The operation of the device will be readily apparent from the brief description above, it being understood that the panel should generally face in a southerly direction so that solar rays will be directed onto the heat trap 24 and thence on to the metallic plate 20 where the ultraviolet rays are and other solar energy is absorbed by the black coating over the metallic panel 20. Cold air will be naturally drawn into the opening 16, either naturally or by the fan 45, and will pass upwardly through the cell 28 where it is heated and then will be discharged through the opening 15 at the top of the panel. It will be further apparent that there is an advantage to a vertical panel or door type installation which has a normal vertical attitude in view of the fact that a chimney effect takes place where air will naturally flow in through the lower opening 16 and out the upper opening 15.

In some instances, the combination of the FIG. 2 arrangement with a glass door 30 will enhance the operation as a further insulating area is provided between the door 30 and the heat trap 24.

Patent Citations
Cited PatentFiling datePublication dateApplicantTitle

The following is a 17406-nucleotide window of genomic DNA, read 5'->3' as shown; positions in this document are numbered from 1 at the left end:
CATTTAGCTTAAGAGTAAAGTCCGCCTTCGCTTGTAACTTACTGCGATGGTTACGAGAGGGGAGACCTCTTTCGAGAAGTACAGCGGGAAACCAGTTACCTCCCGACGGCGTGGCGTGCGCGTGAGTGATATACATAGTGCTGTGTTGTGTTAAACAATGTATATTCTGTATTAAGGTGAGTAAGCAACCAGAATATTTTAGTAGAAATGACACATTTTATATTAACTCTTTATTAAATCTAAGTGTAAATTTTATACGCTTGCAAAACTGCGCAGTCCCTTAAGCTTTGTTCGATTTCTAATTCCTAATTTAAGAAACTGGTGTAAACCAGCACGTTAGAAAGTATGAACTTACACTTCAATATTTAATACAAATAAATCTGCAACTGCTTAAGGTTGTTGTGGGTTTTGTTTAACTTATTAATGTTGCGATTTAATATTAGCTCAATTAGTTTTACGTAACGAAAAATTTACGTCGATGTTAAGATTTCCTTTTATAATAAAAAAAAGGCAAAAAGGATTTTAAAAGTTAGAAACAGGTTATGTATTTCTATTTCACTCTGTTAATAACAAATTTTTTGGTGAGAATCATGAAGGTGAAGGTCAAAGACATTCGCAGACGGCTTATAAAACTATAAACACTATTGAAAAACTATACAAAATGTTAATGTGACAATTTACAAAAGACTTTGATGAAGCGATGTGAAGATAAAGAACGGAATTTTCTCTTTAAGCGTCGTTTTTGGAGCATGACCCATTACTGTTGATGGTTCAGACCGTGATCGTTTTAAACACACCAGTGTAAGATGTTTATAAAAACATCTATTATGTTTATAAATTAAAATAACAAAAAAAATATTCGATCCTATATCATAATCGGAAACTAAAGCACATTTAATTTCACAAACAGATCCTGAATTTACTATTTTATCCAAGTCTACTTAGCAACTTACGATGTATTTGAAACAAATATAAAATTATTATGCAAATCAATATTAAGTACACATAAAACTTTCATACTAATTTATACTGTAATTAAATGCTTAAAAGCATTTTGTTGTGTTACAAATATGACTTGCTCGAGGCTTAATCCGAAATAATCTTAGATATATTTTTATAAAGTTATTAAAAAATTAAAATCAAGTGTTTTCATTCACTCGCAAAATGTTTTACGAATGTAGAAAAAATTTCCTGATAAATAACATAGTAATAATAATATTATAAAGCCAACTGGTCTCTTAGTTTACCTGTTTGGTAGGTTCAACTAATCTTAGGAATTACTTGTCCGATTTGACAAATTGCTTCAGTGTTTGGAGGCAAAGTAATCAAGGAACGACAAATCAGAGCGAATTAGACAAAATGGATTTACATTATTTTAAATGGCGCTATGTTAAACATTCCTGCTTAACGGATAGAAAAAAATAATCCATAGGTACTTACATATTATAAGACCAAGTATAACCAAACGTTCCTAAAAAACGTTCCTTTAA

US4068652 *Feb 17, 1976Jan 17, 1978Worthington Mark NMulti-purpose solar collector/heat exchanger
US4108155 *Dec 23, 1976Aug 22, 1978Tokyo Shibaura Electric Co., Ltd.Hot air type solar heat-collecting apparatus
US4237865 *Mar 2, 1979Dec 9, 1980Lorenz Peter JSolar heating siding panel
US4309983 *Jul 27, 1979Jan 12, 1982Robert BrillSolar heat collector
US4314548 *Jun 3, 1980Feb 9, 1982Hanson David JSolar collector
Referenced by
Citing PatentFiling datePublication dateApplicantTitle
US4494527 *Dec 13, 1982Jan 22, 1985Marlene ResnickSolar heating
US20100065041 *Oct 9, 2007Mar 18, 2010Consejo Nacional De Investigaciones Cientificas Y Tecnicas (Conicet)Sunroof
USRE32523 *Aug 8, 1986Oct 20, 1987 Solar heating
U.S. Classification126/631, 126/647, 126/633, 126/648
International ClassificationF24J2/04
Cooperative ClassificationF24J2002/4603, F24J2/0444, Y02E10/44, Y02B10/20
European ClassificationF24J2/04B10